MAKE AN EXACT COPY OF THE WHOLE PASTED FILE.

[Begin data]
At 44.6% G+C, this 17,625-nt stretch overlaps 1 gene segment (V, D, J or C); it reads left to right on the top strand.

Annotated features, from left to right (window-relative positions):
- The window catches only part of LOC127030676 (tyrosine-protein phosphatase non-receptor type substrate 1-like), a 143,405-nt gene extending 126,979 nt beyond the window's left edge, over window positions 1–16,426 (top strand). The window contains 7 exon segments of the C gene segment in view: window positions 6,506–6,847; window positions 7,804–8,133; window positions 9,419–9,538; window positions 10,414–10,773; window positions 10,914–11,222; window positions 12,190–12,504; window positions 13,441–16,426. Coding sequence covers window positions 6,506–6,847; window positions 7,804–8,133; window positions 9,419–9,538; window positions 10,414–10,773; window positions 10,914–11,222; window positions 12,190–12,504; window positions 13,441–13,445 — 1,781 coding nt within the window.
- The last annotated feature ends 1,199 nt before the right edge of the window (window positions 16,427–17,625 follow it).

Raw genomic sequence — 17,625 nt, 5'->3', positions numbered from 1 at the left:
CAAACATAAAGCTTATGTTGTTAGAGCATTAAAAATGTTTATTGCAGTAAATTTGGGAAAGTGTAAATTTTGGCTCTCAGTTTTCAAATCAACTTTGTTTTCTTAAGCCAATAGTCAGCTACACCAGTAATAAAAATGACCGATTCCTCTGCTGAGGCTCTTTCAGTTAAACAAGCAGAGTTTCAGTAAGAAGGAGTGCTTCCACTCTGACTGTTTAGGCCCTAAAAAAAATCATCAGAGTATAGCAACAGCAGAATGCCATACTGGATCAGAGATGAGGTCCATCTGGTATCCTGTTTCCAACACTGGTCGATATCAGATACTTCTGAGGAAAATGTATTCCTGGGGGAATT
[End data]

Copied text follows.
At 44.6% G+C, this 17,625-nt stretch overlaps 1 gene segment (V, D, J or C); it reads left to right on the top strand.

Annotated features, from left to right (window-relative positions):
- The window catches only part of LOC127030676 (tyrosine-protein phosphatase non-receptor type substrate 1-like), a 143,405-nt gene extending 126,979 nt beyond the window's left edge, over window positions 1–16,426 (top strand). The window contains 7 exon segments of the C gene segment in view: window positions 6,506–6,847; window positions 7,804–8,133; window positions 9,419–9,538; window positions 10,414–10,773; window positions 10,914–11,222; window positions 12,190–12,504; window positions 13,441–16,426. Coding sequence covers window positions 6,506–6,847; window positions 7,804–8,133; window positions 9,419–9,538; window positions 10,414–10,773; window positions 10,914–11,222; window positions 12,190–12,504; window positions 13,441–13,445 — 1,781 coding nt within the window.
- The last annotated feature ends 1,199 nt before the right edge of the window (window positions 16,427–17,625 follow it).

Raw genomic sequence — 17,625 nt, 5'->3', positions numbered from 1 at the left:
CAAACATAAAGCTTATGTTGTTAGAGCATTAAAAATGTTTATTGCAGTAAATTTGGGAAAGTGTAAATTTTGGCTCTCAGTTTTCAAATCAACTTTGTTTTCTTAAGCCAATAGTCAGCTACACCAGTAATAAAAATGACCGATTCCTCTGCTGAGGCTCTTTCAGTTAAACAAGCAGAGTTTCAGTAAGAAGGAGTGCTTCCACTCTGACTGTTTAGGCCCTAAAAAAAATCATCAGAGTATAGCAACAGCAGAATGCCATACTGGATCAGAGATGAGGTCCATCTGGTATCCTGTTTCCAACACTGGTCGATATCAGATACTTCTGAGGAAAATGTATTCCTGGGGGAATT